Customers don’t want to be treated like robots—they want to be treated like humans.
Are you treating your customers like human beings?
If your only customer service interactions take place in real life, you’re missing a huge retention opportunity and ignoring a stark fact about modern life—most contemporary human beings (i.e., your customers) are spending significant amounts of time on their social media accounts (an average of 2 hours and 22 minutes a day—the fall of society is imminent, folks).
If you’re treating your social media account like a mere billboard on which to post product announcements, you’re likely not only damaging your brand, but actively discouraging some of your best customers from remaining so.
More from PostFunnel on social media:
What Do Your Consumers Really Want To See On Your Social Channels?
These Social Media Mistakes Will Cost You Your Clients
Asking the Experts: What Social Media Channel Should You be Focusing on Next?
Who Follows Your Social Media Accounts? Mostly Customers
The average person, assuming a 30-minute commute, 8-hour workday, and eight hours of sleep, spends 20–40% or more of their leisurely awake time each day on social media. If you knew that your customers were spending that much of their free time hanging out in a physical location, you’d want to be there.
And in effect, you are—you’ve got a social media presence, and your customers are actively following you. Some of them even deliberately visit your brand’s page to see what’s going on (instead of waiting for you to pop up in their newsfeed).
Now if this were happening in person, you’d spend as much time as possible talking to them, asking about their experience with the brand, asking about their lives, getting to know their wants and needs, and generally treating them like decent human beings with whom you’d like to form a long-lasting relationship. And if they were complaining, you’d listen to those complaints, respond with empathy and understanding, and work hard to fix the problem and help them feel better.
Some organizations on social media just haven’t figured that out yet.
Poor Engagement Sets the Stage for Poor Retention
Your customers come to your page and they see advertisements disguised as blog posts. They see long explanations of new products or features or services. They rarely see posts that are actually trying to engage them and get them into conversation. Worse, brands put out posts designed to increase engagement (polls, giveaways, and the like), but then don’t follow best engagement practices.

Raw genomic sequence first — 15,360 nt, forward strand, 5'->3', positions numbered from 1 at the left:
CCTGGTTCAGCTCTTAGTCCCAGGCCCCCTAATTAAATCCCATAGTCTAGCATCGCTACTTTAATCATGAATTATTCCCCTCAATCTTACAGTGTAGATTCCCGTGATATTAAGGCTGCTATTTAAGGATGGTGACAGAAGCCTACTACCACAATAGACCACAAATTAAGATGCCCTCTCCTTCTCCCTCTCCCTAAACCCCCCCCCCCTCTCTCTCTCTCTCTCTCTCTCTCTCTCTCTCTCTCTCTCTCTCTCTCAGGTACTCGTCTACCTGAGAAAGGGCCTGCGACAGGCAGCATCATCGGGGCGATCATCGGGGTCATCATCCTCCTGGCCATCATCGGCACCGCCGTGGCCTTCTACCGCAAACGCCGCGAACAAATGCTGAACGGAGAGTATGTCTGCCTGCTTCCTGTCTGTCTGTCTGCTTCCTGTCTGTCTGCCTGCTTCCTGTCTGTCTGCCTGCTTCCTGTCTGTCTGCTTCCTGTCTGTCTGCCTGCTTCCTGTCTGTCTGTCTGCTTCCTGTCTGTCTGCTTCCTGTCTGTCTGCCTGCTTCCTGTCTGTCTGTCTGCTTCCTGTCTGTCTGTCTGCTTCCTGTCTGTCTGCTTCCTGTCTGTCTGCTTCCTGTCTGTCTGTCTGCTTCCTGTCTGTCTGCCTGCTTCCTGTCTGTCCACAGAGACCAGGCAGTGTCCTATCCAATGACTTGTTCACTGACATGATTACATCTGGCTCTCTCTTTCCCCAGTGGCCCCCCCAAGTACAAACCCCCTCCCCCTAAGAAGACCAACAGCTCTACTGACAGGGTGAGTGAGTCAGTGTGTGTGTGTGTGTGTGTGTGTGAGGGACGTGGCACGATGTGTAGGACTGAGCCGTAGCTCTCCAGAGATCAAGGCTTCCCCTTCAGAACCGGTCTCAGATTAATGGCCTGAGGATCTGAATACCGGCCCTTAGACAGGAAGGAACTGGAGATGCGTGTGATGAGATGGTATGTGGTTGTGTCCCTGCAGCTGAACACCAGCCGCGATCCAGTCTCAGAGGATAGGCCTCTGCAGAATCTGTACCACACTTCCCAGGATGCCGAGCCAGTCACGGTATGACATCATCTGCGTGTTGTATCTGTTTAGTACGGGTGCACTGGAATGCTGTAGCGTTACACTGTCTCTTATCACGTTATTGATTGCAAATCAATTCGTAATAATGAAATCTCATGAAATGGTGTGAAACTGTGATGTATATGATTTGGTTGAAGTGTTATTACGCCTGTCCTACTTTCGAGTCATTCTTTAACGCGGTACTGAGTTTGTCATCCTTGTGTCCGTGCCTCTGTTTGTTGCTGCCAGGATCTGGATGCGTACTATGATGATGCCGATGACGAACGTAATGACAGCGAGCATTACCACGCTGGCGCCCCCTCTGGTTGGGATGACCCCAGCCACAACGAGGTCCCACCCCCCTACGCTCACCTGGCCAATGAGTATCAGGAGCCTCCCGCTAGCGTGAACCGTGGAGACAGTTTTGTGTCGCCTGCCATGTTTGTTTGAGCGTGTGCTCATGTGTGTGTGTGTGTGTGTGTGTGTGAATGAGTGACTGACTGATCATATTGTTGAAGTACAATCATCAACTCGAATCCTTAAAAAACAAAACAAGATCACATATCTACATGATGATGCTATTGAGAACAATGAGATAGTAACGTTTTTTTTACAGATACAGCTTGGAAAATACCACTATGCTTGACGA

Here’s a scenario: someone votes in a poll and gives carefully considered explanation of why they think the brand should do this or stop doing that, and the brand replies by liking the post (with no comment). Or worse, by commenting back and saying “Thanks for your feedback!” or “Cool!” or “Neat!” or “Wow!” or something equally meaningless.
There’s no actual engagement. There’s no conversation. There’s no attempt to have a real human interaction. That’s because the brand is using social media as an advertising and sales tool when in reality it’s predominantly a retention tool.
Your social media accounts are far and away being followed by existing customers, not leads. This means you should be using this incredible tool to get to know your customers, not to sell them stuff! Your existing customers don’t want to be constantly sold to (and frankly, your prospects don’t want that either). They want that human touch, and they crave it more on social, where the minutiae of nonverbal communication is absent—requiring that brands go over the top with their engagement to show their human side.
If your customers are spending hours on social media and seeing your brand in their feed from time to time but not being interacted with or reached out to in any meaningful way, how do you think they’ll feel about your company? What kind of effect do you think that’s going to have on retention?
Social Media is a Retention Platform Above All Else
Forging a strong relationship with your customers is key to long-term success. In the digital era, every conversation about customer retention should include some mention of social media. If retention specialists and social media managers aren’t talking regularly, you’re gonna have a bad time.
One of the biggest changes retention marketers can implement is to take a hard look at what’s happening on social. Are you using social listening tools to observe what your customers are saying, and responding quickly? Are you monitoring your social accounts 24/7 and reacting quickly to engagement with thoughtful, intelligent, caring comments? Are you trying not just to reply to engagement, but to spark conversations and strengthen existing relationships?
Sit down with the person in charge of social and see how this is lining up with your retention campaigns. When social and retention align, customers start to feel like they’re being treated with dignity and respect, and retention rises. Accomplish this, and you’ll do more than just increase customer retention—you’ll make your customers feel like human beings.
Good luck out there, marketer.